Game Reviews

Jules Verne's Return to Mysterious Island

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Jules Verne's Return to Mysterious Island

What's happened to us? I remember wondering whether I'd ever use the camera on my swanky new phone, or just why anyone would want to surf the web on their mobile. Now I have a mild panic attack if I find I'm somewhere without wi-fi access.

We're all slaves to technology these days. Chances are, if I found myself stranded on a deserted island my first instinct would be to set about constructing some sort of social networking site out of sand and crabs.

Of course, the more sensible approach would be to round up anything I could find in order to survive. That's certainly the first thing in the mind of Return to Mysterious Island's lead Mina, who finds herself washed up in the South Pacific without anything but the shirt on her back.

As you take on Mina's role, it's initially very easy to get distracted by her new surroundings. Return to Mysterious Island is simply beautiful, and while the game's first person view is more like a collection of fairly static postcards rather than a full 3D world, the overall effect when you move from one screen to the next is one of realism. Because you're able to pan around every view 360 degrees, it really is easy to plant yourself in her world.

It's a world that takes a lot of exploring, too. Dotting from screen to screen by tapping arrows that plot each path, you're main job is picking up items you find along the way, whether it's food or the odd seemingly irrelevant bit of scrap.

Much of your playtime is then spent in the game's inventory menu, where everything you've scooped up can be combined or mixed up to create tools to aid your survival.

It all owes much to point and click games of old, with Mina's new found home consisting of hurdle after hurdle that can only be cleared by using the items at her disposable. Just where they are and how you use them is down to you (each one being marked with a handy white icon that lets you know just what you can pick up and what's part of the scenery), with Mina herself giving you very little in the way of clues.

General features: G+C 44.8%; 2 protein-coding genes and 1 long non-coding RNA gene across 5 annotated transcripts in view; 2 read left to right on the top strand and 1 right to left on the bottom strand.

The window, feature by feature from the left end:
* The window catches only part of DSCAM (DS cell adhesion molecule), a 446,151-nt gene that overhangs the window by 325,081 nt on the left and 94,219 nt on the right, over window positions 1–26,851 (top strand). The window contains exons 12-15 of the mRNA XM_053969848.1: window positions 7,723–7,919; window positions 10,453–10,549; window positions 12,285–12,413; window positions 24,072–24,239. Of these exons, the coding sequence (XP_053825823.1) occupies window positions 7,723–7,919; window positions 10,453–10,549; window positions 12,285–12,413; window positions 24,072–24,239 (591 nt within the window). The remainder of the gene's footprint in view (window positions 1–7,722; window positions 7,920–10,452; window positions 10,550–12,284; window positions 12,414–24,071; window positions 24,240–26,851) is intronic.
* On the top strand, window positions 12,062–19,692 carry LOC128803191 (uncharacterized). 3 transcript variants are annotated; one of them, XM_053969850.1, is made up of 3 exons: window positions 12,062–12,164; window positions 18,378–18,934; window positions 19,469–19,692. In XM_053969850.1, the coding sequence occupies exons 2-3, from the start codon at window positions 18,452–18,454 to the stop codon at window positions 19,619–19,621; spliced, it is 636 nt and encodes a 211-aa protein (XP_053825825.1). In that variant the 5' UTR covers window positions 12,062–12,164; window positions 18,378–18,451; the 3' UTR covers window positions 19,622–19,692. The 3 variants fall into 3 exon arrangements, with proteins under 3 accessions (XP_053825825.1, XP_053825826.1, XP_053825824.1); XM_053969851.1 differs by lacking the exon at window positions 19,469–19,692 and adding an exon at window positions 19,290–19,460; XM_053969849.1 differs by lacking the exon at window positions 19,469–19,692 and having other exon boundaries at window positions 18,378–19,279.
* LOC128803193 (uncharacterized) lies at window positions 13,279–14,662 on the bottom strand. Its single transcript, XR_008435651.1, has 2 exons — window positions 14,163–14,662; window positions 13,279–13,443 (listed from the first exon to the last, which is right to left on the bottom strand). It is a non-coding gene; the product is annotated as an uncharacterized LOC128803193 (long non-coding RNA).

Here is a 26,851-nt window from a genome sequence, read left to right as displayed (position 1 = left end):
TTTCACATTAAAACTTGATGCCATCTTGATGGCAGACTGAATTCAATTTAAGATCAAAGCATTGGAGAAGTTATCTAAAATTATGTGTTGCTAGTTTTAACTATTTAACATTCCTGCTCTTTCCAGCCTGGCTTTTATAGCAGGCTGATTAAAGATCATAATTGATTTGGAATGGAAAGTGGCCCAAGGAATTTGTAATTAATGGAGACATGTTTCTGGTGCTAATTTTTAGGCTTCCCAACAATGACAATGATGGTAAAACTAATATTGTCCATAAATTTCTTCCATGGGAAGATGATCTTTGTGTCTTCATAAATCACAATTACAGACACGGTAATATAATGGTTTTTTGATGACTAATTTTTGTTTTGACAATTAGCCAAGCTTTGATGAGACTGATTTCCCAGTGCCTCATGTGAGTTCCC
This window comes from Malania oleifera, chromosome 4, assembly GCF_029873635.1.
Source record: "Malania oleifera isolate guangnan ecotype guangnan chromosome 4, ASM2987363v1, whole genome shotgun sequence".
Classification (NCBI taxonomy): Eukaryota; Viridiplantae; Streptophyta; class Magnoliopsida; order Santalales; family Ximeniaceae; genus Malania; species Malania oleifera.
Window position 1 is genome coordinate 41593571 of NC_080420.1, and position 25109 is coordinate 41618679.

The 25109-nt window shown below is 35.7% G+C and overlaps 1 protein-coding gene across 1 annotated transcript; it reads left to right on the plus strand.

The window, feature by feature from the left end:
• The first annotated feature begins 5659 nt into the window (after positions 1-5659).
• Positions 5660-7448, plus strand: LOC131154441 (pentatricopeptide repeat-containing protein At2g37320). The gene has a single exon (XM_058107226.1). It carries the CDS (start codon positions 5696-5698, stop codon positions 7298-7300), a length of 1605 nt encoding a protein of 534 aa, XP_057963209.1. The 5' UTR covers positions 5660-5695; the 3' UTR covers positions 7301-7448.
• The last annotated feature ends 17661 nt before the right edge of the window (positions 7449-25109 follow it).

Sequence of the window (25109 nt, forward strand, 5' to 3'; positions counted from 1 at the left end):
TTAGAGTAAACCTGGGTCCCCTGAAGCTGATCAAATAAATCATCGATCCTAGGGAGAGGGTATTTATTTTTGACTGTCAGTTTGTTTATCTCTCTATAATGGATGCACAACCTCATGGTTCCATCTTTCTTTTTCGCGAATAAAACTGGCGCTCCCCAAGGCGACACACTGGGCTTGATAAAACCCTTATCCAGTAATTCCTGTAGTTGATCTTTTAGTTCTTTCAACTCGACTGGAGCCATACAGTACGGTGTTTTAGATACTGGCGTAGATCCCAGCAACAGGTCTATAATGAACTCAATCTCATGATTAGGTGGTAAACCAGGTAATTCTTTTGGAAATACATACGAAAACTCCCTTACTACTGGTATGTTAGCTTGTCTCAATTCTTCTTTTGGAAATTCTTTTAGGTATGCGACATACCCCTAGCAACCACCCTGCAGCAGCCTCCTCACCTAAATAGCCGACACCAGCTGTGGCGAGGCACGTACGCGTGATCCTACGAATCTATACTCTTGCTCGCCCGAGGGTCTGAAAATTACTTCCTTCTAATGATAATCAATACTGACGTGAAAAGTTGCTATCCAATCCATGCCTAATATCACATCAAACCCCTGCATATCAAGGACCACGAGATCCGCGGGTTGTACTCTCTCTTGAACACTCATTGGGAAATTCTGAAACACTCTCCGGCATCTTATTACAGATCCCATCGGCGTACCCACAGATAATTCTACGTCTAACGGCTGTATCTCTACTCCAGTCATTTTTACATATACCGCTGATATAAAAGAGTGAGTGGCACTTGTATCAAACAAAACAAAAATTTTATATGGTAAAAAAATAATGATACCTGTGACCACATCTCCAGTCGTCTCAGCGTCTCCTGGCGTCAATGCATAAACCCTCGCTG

It's in this respect that Return to Mysterious Island might well leave a few players cold, as it's not unusual to find yourself wandering around the island aimlessly, retreading old footsteps to see if you've missed something to trigger some sort of progression. There are some combinations that will simply never cross your mind.

Since there are no help files, if you happen to miss the game's initial explanations of how to play or find no remedy in Mina's occasional ramblings you're left utterly stranded. Entirely appropriate, you might think, considering the setting, but a touch disheartening nonetheless.

Regardless, this is not an issue peculiar to Return to Mysterious Island: this kind of point and click play is designed to leave you mentally marooned, the sole point of playing being to test your nous for solving problems rather than being guided through each hazard step by step. The fun is always in the finding out, and Return to Mysterious Island certainly delivers on that score.

The visuals, too, provide the perfect atmosphere for sinking into island life, though Mina's adventures do suffer somewhat from a repetitive soundtrack, an initially sparkling song simply looping in the background from beginning to end until it drives you crazy.

A lack of wildlife tweets and twitters also detracts a little from this Pacific paradise, but all this is mere dressing. At it's core, Return to Mysterious Island is adventuring 101, giving you the perfect medium to live out a trip to the tropics. Much like reading a good book, stripping away the mystery from Mina's island is escapism personified.

Jules Verne's Return to Mysterious Island

Almost a new experience entirely on the iPhone, Return to Mysterious Island is a tough task even for seasoned adventurers, offering a level of indulgence rarely seen outside of the PC
Keith Andrew
Keith Andrew
With a fine eye for detail, Keith Andrew is fuelled by strong coffee, Kylie Minogue and the shapely curve of a san serif font. He's also Pocket Gamer's resident football gaming expert and, thanks to his work on, monitors the market share of all mobile OSes on a daily basis.